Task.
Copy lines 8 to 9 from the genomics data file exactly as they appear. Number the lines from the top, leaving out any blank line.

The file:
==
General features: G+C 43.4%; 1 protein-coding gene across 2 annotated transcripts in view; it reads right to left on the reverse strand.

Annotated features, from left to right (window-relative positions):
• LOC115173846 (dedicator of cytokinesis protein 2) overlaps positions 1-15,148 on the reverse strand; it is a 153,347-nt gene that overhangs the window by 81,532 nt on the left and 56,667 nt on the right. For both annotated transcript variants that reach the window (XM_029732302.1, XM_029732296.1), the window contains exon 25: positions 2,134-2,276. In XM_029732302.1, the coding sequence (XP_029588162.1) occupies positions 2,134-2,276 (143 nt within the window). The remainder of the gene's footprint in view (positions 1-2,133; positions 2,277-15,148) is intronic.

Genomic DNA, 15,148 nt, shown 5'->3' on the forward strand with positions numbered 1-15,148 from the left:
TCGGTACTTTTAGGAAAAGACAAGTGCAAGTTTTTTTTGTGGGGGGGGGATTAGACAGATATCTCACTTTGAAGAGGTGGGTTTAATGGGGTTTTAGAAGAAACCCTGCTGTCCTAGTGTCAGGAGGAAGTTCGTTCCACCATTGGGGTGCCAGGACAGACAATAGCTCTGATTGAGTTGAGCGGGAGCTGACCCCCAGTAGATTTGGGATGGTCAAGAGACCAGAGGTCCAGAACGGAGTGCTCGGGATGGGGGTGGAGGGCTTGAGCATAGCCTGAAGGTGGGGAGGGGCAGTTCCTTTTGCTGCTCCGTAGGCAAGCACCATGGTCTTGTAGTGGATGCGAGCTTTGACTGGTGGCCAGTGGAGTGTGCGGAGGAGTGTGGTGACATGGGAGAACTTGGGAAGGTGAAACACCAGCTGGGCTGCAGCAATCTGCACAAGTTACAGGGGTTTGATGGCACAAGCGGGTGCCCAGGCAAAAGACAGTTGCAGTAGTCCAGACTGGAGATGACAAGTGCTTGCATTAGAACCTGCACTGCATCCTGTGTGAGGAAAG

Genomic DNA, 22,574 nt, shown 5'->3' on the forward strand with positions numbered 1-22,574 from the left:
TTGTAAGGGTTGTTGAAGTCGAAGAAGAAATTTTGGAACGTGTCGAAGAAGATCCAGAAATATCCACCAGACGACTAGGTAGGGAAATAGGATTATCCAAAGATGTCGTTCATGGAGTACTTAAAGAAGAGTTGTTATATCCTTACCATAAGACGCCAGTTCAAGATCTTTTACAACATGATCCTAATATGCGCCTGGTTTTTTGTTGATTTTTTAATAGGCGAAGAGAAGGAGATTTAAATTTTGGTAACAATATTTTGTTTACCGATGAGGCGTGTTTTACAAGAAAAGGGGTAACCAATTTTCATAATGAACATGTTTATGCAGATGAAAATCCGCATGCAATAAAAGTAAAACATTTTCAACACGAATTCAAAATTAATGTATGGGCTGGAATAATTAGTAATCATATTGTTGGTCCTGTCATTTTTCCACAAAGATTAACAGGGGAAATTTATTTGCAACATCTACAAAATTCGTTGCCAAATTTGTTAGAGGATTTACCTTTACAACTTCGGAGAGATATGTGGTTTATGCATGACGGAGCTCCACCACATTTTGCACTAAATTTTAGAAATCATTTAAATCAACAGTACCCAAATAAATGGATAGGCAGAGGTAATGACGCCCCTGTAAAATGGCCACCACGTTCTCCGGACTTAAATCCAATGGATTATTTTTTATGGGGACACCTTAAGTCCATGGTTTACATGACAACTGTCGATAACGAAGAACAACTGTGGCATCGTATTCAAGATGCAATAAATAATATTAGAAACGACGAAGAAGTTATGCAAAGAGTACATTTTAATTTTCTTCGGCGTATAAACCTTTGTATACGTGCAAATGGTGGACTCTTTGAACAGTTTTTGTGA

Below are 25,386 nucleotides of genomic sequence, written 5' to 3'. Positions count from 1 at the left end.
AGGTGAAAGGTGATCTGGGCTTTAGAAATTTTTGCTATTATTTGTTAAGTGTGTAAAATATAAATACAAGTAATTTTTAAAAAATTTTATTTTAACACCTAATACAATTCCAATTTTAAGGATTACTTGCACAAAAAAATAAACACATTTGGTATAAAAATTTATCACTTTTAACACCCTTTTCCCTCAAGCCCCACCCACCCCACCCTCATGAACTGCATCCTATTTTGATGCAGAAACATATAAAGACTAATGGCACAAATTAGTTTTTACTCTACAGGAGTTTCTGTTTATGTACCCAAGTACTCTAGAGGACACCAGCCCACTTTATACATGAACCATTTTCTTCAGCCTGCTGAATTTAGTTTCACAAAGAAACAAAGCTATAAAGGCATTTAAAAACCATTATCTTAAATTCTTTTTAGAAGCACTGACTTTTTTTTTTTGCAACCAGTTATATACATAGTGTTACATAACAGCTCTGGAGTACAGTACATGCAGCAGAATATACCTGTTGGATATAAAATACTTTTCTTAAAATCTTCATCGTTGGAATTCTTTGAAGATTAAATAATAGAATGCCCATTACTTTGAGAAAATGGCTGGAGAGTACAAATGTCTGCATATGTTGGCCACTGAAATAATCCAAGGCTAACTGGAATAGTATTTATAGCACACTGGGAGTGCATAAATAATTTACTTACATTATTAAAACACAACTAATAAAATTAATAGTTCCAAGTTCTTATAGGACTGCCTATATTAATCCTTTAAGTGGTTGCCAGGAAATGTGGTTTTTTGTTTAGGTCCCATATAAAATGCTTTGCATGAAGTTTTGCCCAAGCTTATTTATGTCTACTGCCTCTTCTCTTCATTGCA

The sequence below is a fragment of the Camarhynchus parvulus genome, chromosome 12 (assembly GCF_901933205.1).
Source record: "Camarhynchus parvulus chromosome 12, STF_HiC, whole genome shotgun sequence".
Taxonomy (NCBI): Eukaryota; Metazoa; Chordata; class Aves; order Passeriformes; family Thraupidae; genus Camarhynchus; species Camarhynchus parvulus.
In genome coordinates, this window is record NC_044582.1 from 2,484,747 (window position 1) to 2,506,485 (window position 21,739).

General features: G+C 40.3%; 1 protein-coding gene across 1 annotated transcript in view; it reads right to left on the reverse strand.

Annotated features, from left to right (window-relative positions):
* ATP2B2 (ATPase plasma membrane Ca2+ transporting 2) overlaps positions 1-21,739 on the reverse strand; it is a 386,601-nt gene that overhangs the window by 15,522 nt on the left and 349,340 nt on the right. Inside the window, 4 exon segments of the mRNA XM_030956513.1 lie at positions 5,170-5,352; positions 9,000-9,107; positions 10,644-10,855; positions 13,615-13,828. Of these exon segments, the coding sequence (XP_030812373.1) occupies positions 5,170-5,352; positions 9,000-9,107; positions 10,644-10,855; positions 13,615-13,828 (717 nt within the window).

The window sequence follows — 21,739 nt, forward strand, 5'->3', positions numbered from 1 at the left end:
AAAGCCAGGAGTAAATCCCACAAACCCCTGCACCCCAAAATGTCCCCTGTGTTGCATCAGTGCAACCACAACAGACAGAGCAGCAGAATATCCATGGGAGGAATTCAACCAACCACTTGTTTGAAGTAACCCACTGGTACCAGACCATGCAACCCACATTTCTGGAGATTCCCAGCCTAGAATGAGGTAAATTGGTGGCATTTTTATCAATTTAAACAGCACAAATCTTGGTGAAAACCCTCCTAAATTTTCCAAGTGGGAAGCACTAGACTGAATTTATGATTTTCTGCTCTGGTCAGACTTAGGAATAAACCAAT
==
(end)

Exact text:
Below are 25,386 nucleotides of genomic sequence, written 5' to 3'. Positions count from 1 at the left end.
AGGTGAAAGGTGATCTGGGCTTTAGAAATTTTTGCTATTATTTGTTAAGTGTGTAAAATATAAATACAAGTAATTTTTAAAAAATTTTATTTTAACACCTAATACAATTCCAATTTTAAGGATTACTTGCACAAAAAAATAAACACATTTGGTATAAAAATTTATCACTTTTAACACCCTTTTCCCTCAAGCCCCACCCACCCCACCCTCATGAACTGCATCCTATTTTGATGCAGAAACATATAAAGACTAATGGCACAAATTAGTTTTTACTCTACAGGAGTTTCTGTTTATGTACCCAAGTACTCTAGAGGACACCAGCCCACTTTATACATGAACCATTTTCTTCAGCCTGCTGAATTTAGTTTCACAAAGAAACAAAGCTATAAAGGCATTTAAAAACCATTATCTTAAATTCTTTTTAGAAGCACTGACTTTTTTTTTTTGCAACCAGTTATATACATAGTGTTACATAACAGCTCTGGAGTACAGTACATGCAGCAGAATATACCTGTTGGATATAAAATACTTTTCTTAAAATCTTCATCGTTGGAATTCTTTGAAGATTAAATAATAGAATGCCCATTACTTTGAGAAAATGGCTGGAGAGTACAAATGTCTGCATATGTTGGCCACTGAAATAATCCAAGGCTAACTGGAATAGTATTTATAGCACACTGGGAGTGCATAAATAATTTACTTACATTATTAAAACACAACTAATAAAATTAATAGTTCCAAGTTCTTATAGGACTGCCTATATTAATCCTTTAAGTGGTTGCCAGGAAATGTGGTTTTTTGTTTAGGTCCCATATAAAATGCTTTGCATGAAGTTTTGCCCAAGCTTATTTATGTCTACTGCCTCTTCTCTTCATTGCA